When cooking striped bass or any other fish, ensure that the core of the meat reaches a temperature of 145°F (62°C) to prevent food-borne illness.
If you don’t have a meat thermometer to check the temperature, use a fork to easily check if the meat separates. The meat should also be clear and opaque.
How to Properly Store Striped Bass
Striped bass, just like every other fish, must be stored properly to keep it from spoiling, and to preserve its flavor and quality. The key is storing the fish at a controlled temperature.
Between the time you catch or buy striped bass and eat it, there are several methods by which you can keep it fresh.
Put the Striper on Ice
Fish can rot quickly, so it is important to keep it as cold as possible. Place your catch in a cooler and pour ice on it. It’s best to use shaved ice and an insulated cooler with a drain plug.
Just add a little water and plenty of ice. Leave the drain plug open so that the ice water can drain out, and new ice can be added.
If you’re using a cooler without a drain plug, regularly pour out the melted ice water and replace the ice. Keep the stomach and gill areas fully surrounded with ice.
If you’re storing more than one fish, ensure that they don’t touch each other in the cooler.
Storing your striped bass with this method will keep it good for up to 2 days. However, it is best to clean it within 24 hours of catching or buying it.
Store It in the Refrigerator
When stored in the refrigerator, striped bass can last up to 3 to 4 days (Isolator Fitness). Before placing the fish in the fridge, rinse it thoroughly in cold water and use a clean cloth or a paper towel to pat it dry.
To prevent exposure to air, wrap it in an aluminum foil or a plastic wrap.
You may also put the fish on ice in the refrigerator. Ensure it is wrapped in a container so that it doesn’t touch the ice directly or sit in it. Another option is to have your fish in a cooler and then placing it in the refrigerator.
For pieces of meat, wrap them tightly in an aluminum foil before putting them in the cooler. Remember to regularly drain out the melted ice water and replace the ice.
Cooked leftover striper should be stored in a shallow covered container before placing it in the refrigerator. Leftovers can last up to 2 to 3 days in the fridge. Ensure that the refrigerator is at or below 40°F (4°C).
Keep Striped Bass in the Freezer
If you won’t be using your fish within 2 to 3 days, it’s best to store it in the freezer. Frozen fish can last up to 9 months when stored at 0°F (-18°C) or lower.
However, it is best consumed after 2 to 3 months. Be sure to rinse the fish thoroughly before freezing it. Wrap the cleaned pieces in a freezer-safe bag such as a Ziploc bag and press out all the air from it.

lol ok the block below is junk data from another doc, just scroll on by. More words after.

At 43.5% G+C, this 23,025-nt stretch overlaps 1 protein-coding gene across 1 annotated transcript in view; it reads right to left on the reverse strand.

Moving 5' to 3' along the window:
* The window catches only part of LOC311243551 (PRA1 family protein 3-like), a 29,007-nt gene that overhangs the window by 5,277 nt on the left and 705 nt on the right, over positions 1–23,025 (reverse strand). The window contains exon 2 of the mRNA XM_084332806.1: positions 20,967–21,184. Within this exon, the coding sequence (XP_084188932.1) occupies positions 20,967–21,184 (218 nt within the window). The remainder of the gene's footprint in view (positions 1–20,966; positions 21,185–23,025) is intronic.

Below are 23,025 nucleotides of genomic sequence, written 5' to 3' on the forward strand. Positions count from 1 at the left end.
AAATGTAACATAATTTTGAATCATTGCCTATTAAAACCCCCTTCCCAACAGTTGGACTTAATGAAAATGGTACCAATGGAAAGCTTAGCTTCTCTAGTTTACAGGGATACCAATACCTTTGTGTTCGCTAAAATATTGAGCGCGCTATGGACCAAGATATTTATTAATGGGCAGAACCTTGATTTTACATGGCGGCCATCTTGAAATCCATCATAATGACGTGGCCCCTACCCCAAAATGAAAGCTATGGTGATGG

You may also wrap individual pieces in aluminum foils and place them in the freezer. This can help you in sticking to the recommended weekly servings.
It also helps to save freezer storage space, and you can easily thaw the pieces when you’re ready to eat them.
How to Tell if Striped Bass Has Gone Bad
Fish, in general, can go bad if something goes wrong with your storage method. You can tell whether your striped bass is still safe to eat by checking its appearance and texture.
If it has spots or discoloration, it’s best to discard it. It’s also not worth eating fish that has a slimy texture or feels slippery to the touch.
The eyes of the fish should be clear and shiny, rather than cloudy or sunken. Also, if you check for a pungent or rancid smell, your striper should smell like fish instead of ammonia.
Here are some additional safety and storage tips:
- Do not thaw food in the microwave as some parts of the meat may cook during thawing. Instead, thaw it in a refrigerator or with cold water.
- Do not place thawed fish back in the freezer.
- Avoid keeping cooked fish at room temperature for more than 2 hours or 1 hour if the temperature is above 90°F (32°C).
Striped bass can be part of a healthy diet because of its taste and nutritional benefits. However, it can contain mercury, PCBs, and other chemical pollutants.
For this reason, it is recommended that children, pregnant women, nursing mothers, and women of childbearing age avoid eating striped bass.
Every other person outside this group can safely eat striped bass but only two servings per week. The following tips can help you reduce your exposure to harmful pollutants in striped bass:
- Throw away the head, liver, guts, and kidneys of the fish.
- Remove its skin and allow all the fat to drip away.
- Trim away fat along its back, belly, and sides.
- Avoid frying or deep-frying your striper.
- Throw the fish if it shows any signs of spoiling.